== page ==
My hon. Friend the Member for Mid Derbyshire mentioned the Chibok girls. That issue caught the attention and imagination, in the most dire of circumstances, of much of the broader global community. It has drawn attention to the terrible conflict in north-east Nigeria and the effect of Boko Haram not only there but in neighbouring countries. I will go on to talk about some of the challenges with the humanitarian response that is required, but specific questions have been asked about the girls by hon. Members, including the hon. Member for East Kilbride, Strathaven and Lesmahagow. One hundred and ninety-five of them remain to be released, which is a significant number. There are significant challenges in addressing that. Much of north-east Nigeria remains a challenging area in which to operate. Boko Haram is not yet defeated, although there are some signs of progress. The UK provides significant support in that work, including a recent commitment of a further £5 million in funding. We offer and indeed give training to the Nigerian armed forces; more than 20,000 personnel of the armed forces have now received training supported by the UK Government. We must continue to fight radical terrorism in all its guises. Today of all days, I do not need to remind right hon. and hon. Members of that or of the scale of the threat faced by so many people throughout the world. The Chibok girls are a stark and poignant reminder of the scale of the challenge that many countries face.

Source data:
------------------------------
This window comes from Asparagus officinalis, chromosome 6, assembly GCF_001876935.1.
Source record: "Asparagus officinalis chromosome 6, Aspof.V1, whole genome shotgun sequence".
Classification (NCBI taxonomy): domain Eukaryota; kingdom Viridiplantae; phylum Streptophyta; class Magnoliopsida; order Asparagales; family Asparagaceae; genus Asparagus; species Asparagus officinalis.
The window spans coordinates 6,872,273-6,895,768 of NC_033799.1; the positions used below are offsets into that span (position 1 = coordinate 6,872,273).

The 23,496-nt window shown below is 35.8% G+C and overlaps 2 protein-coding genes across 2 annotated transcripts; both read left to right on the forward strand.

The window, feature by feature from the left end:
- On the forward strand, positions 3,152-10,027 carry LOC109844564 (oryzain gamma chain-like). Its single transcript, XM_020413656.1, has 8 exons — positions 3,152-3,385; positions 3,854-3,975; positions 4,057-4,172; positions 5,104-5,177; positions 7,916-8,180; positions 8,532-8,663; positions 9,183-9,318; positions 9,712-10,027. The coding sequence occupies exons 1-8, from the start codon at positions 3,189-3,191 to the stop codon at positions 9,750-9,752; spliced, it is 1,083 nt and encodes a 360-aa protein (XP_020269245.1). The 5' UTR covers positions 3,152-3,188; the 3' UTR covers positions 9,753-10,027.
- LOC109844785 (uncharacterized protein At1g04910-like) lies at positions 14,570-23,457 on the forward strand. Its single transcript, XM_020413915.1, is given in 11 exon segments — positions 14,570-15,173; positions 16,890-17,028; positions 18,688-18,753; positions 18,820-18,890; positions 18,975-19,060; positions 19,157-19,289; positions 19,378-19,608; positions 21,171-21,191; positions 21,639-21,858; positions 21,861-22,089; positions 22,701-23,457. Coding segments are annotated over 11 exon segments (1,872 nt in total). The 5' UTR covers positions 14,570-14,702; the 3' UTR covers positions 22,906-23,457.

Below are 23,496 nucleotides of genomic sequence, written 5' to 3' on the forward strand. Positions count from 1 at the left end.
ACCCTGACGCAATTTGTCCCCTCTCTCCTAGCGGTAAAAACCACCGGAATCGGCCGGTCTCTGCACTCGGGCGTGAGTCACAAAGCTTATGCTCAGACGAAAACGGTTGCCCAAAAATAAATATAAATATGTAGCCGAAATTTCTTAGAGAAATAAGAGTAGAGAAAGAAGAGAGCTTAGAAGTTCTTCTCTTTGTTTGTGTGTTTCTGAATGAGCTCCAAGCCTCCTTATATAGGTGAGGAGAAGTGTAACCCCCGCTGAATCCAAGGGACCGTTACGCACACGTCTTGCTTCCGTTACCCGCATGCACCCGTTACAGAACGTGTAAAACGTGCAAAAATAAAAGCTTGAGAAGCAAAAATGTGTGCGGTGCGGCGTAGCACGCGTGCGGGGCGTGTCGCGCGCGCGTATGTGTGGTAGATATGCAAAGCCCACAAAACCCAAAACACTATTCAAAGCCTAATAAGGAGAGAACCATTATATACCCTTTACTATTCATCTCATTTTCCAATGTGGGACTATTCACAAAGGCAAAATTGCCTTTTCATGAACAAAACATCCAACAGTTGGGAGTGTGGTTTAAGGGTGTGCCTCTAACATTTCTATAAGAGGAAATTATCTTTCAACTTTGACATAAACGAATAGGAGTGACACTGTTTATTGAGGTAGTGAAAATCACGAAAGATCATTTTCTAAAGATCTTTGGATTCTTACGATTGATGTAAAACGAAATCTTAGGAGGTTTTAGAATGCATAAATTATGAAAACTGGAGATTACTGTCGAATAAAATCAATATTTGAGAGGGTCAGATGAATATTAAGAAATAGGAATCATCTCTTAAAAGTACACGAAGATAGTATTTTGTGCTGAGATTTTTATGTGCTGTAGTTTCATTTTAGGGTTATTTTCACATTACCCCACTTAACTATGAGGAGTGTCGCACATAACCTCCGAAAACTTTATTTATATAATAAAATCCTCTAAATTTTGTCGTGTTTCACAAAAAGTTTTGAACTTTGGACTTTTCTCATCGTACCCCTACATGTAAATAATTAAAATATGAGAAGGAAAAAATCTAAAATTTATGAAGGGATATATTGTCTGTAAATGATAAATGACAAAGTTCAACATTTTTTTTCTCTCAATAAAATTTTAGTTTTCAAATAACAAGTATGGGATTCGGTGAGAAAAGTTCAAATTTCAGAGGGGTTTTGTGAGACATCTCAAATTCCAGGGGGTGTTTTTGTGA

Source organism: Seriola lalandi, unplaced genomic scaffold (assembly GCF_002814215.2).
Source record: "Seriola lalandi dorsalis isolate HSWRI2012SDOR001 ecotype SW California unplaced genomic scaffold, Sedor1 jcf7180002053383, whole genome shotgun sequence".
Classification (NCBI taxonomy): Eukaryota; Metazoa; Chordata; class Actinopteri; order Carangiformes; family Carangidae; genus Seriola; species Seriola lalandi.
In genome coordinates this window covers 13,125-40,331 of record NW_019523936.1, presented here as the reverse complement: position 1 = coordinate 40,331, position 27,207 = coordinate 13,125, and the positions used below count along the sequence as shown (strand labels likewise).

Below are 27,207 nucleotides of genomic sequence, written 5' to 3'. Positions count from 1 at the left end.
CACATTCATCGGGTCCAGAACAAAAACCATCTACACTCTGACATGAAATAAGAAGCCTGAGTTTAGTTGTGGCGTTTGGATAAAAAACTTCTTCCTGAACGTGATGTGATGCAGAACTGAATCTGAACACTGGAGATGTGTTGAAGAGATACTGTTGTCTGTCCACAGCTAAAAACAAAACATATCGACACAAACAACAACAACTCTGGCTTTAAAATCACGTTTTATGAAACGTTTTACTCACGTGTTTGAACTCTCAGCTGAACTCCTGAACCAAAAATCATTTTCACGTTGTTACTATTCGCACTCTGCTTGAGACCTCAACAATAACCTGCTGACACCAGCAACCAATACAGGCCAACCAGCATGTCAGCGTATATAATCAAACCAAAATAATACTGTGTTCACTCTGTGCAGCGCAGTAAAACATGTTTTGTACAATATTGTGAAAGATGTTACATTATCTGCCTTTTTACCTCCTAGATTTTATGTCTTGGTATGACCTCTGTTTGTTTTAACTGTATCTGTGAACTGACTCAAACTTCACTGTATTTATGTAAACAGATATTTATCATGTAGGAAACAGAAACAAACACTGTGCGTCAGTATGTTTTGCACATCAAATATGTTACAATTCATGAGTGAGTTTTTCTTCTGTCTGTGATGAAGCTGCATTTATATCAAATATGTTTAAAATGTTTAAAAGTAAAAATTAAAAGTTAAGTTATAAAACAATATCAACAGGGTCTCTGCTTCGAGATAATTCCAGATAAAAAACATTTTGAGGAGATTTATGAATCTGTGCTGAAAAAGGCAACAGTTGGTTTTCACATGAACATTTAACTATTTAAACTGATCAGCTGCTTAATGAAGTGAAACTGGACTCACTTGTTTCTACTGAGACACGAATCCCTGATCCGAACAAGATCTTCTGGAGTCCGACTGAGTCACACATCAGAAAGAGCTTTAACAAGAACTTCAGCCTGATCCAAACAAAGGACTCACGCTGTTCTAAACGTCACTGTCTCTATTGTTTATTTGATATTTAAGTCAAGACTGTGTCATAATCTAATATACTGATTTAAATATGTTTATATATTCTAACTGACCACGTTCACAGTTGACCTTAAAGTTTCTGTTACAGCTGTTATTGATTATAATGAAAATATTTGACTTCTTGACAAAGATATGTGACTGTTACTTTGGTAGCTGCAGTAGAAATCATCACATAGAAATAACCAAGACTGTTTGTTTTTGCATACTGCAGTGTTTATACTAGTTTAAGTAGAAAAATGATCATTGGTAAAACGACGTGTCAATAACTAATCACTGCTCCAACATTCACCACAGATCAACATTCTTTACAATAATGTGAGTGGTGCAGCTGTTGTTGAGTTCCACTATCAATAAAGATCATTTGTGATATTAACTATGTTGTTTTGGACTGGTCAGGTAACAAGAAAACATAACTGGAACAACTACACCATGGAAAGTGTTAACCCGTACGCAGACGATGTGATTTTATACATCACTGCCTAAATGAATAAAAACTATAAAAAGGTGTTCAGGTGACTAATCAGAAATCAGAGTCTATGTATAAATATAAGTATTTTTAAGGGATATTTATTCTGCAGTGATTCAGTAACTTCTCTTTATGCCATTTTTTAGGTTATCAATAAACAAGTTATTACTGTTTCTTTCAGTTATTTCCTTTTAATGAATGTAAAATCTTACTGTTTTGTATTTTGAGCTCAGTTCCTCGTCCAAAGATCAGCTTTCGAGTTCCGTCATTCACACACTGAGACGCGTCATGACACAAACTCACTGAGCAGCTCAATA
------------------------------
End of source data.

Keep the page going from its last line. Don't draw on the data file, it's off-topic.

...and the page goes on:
Many others are of course affected by the conflict in the north-east, Boko Haram and the other challenges there, but I am pleased that we are playing the role we are playing, even though I am not pleased that it has not been possible to make more progress. However, we will continue to focus our efforts in that area and to provide appropriate support that can make a difference in the medium and longer terms.